Whereas Spartan Stadium’s previous sound reinforcement system resided in the south end zone, Lucas designed the new system to fire only from the north end. “Previously, additional energy spilled out of the north side and into the community of East Lansing,” explained Lucas. “By placing all of the loudspeaker elements at the north side, we could be sure that any excess energy would spill out onto the campus instead.” Lucas’ design used the two smaller scoreboards on the north side as rigging points for the Danley Jericho J3s and Danley TH-812 subwoofers that support them. The scoreboards are approximately 200 feet apart, and the coverage from each effectively splits the stadium in two. “Firing 500 to 600 feet to the south end zone seating was the most complicated and difficult throw,” said Palavos. “It’s a balancing act to get that right and to still get even coverage and SPL at mid-field, beneath the clusters and the upper deck.”

The system affixed to the northeast scoreboard is a mirror image of that affixed to the northwest scoreboard. On each, a pair of stacked Danley Jericho J3s handle the far throw, whereas a single J3 handles the intermediate throw for the near- and medium-sideline stands. On each scoreboard, three vertically-stacked Danley TH-812 subwoofers collapse the low-frequency beam to provide throw. Ten smaller Danley SH-46 loudspeakers provide fill for areas on the north side of the stadium that are in the “shadows” of the larger boxes, such as very near the scoreboards and under the near balconies.

The system’s front end is straightforward. A Yamaha LS9 provides user control of input source selection and volume. Its output feeds a pair of Peavey MediaMatrix NION processors with Dante cards, which in turn feed HP ProCurve network switches over fiber. At each scoreboard, Lab.gruppen 7000- and 9000-series amplifiers power the Danley TH-812 subwoofers (with crossovers provided by the MediaMatrix NIONs) and the Danley SH-46 full-range loudspeakers. Prior to amplification for the Danley Jericho J3s, signal first enters a Danley DSLP48 processor. “In its processor, Danley has optimized the crossovers and processing necessary to get the very best performance from the J3,” explained Palavos. “You can’t really recreate that in another manufacturer’s processor.” All rack equipment is housed in environmentally-controlled conditions, which include both air-conditioning and heat. “Michigan starts its season humid and hot and ends it cold and snowy,” observed Palavos. An analog backup over fiber allows the system to operate even if the MediaMatrix NION or its Dante network go down.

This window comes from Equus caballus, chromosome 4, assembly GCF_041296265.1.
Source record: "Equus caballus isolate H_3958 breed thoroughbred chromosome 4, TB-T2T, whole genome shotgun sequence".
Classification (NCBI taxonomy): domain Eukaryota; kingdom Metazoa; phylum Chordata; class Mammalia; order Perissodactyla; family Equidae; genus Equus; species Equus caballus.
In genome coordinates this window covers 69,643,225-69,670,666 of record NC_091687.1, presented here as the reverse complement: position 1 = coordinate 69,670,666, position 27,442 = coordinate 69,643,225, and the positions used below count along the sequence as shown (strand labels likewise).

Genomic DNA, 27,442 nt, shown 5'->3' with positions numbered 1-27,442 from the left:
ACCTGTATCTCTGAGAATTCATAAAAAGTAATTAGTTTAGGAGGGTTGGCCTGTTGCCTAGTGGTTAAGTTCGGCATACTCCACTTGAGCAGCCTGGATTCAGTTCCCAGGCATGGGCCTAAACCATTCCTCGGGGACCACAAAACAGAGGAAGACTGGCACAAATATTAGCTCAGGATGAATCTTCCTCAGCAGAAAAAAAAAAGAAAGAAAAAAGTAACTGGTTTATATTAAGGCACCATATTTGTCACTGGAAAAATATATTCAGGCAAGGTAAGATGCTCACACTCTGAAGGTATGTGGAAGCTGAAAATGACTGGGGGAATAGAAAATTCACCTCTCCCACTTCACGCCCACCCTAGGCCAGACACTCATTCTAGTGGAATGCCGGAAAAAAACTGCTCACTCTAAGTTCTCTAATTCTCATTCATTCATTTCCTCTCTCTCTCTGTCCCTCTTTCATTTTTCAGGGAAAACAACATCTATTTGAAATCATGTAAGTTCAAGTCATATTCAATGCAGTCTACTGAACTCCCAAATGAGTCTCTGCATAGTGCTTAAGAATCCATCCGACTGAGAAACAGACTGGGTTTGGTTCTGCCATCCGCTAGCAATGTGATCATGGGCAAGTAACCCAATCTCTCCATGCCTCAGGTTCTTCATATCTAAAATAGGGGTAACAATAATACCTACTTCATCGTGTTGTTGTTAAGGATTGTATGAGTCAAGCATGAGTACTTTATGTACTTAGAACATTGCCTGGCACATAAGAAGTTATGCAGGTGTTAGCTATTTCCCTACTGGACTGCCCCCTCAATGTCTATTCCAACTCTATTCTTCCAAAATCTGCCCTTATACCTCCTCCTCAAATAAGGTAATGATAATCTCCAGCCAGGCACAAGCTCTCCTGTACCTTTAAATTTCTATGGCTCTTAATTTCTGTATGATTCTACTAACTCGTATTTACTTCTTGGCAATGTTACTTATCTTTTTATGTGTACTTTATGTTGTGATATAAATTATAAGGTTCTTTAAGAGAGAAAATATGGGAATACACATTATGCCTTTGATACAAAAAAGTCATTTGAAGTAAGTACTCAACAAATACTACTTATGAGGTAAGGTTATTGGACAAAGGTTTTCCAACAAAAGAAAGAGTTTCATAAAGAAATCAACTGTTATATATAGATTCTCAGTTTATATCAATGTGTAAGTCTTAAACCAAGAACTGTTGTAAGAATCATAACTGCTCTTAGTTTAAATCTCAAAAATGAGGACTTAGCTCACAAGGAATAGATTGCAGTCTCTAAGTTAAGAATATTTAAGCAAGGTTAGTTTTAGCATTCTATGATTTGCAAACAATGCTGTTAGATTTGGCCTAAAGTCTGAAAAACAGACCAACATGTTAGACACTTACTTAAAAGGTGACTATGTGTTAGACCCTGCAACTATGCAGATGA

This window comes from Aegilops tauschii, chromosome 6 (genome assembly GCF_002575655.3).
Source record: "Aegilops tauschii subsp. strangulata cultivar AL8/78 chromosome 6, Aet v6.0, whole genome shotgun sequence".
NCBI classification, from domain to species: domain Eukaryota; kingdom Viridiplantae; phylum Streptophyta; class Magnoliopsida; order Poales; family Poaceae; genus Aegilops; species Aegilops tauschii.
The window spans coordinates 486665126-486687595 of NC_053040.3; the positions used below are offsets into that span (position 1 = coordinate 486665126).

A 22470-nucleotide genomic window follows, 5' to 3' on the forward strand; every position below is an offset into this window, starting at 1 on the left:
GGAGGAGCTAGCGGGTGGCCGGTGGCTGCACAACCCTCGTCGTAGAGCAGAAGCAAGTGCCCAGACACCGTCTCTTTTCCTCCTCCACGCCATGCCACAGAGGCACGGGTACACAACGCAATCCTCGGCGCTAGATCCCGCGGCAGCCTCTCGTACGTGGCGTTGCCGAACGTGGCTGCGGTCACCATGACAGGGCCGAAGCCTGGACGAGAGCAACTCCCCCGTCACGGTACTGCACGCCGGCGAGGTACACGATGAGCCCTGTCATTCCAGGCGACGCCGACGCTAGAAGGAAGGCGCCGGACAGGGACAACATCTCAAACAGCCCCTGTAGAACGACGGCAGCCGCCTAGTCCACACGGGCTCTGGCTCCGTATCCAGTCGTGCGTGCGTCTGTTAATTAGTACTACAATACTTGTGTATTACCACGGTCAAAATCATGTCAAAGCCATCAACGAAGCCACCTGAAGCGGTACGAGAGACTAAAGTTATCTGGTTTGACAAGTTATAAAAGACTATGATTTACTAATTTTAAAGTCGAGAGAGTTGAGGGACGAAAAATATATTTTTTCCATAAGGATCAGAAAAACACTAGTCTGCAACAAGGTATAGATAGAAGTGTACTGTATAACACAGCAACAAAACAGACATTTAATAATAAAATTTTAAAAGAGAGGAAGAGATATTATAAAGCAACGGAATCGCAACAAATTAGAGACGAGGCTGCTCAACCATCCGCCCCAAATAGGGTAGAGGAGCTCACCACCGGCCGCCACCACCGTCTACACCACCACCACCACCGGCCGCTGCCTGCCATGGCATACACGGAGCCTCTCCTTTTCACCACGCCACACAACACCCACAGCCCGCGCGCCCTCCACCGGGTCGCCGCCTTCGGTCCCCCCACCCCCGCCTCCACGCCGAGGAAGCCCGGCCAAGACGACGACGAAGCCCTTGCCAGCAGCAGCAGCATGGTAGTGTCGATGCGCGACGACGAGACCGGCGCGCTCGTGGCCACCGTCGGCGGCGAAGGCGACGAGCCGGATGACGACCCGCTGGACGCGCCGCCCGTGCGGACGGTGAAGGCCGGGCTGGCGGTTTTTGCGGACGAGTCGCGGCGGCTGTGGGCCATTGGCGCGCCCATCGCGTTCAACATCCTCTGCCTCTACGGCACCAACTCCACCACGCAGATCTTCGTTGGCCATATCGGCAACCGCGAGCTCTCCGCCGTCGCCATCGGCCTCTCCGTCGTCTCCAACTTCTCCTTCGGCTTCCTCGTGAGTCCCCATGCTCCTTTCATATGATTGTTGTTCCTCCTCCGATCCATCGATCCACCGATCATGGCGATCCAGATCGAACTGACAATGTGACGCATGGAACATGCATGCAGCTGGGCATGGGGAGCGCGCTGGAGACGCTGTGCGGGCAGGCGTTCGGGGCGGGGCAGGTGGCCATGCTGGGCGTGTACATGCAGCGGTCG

Although never easy, tuning the new system at MSU was less challenging than it might have otherwise been because the Danley products are honestly specified and sound good out of the box. “In such a complex environment, having a well-designed and engineered product is essential,” said Palavos. “Danley does a good job of engineering up front, which means there is less time required at commissioning to get the system optimized. One of the surprises to the MSU staff was that the quality of their source material needed to be improved! With the previous system, they couldn’t hear what was lacking. But with the new Danley system, it was obvious.” Early reports indicate that the system measures +/- 3dB to each of the nearly 80,000 seats, a testament both to the Danley Jericho J3’s accuracy and to the skill of Lucas, Palavos, and their colleagues.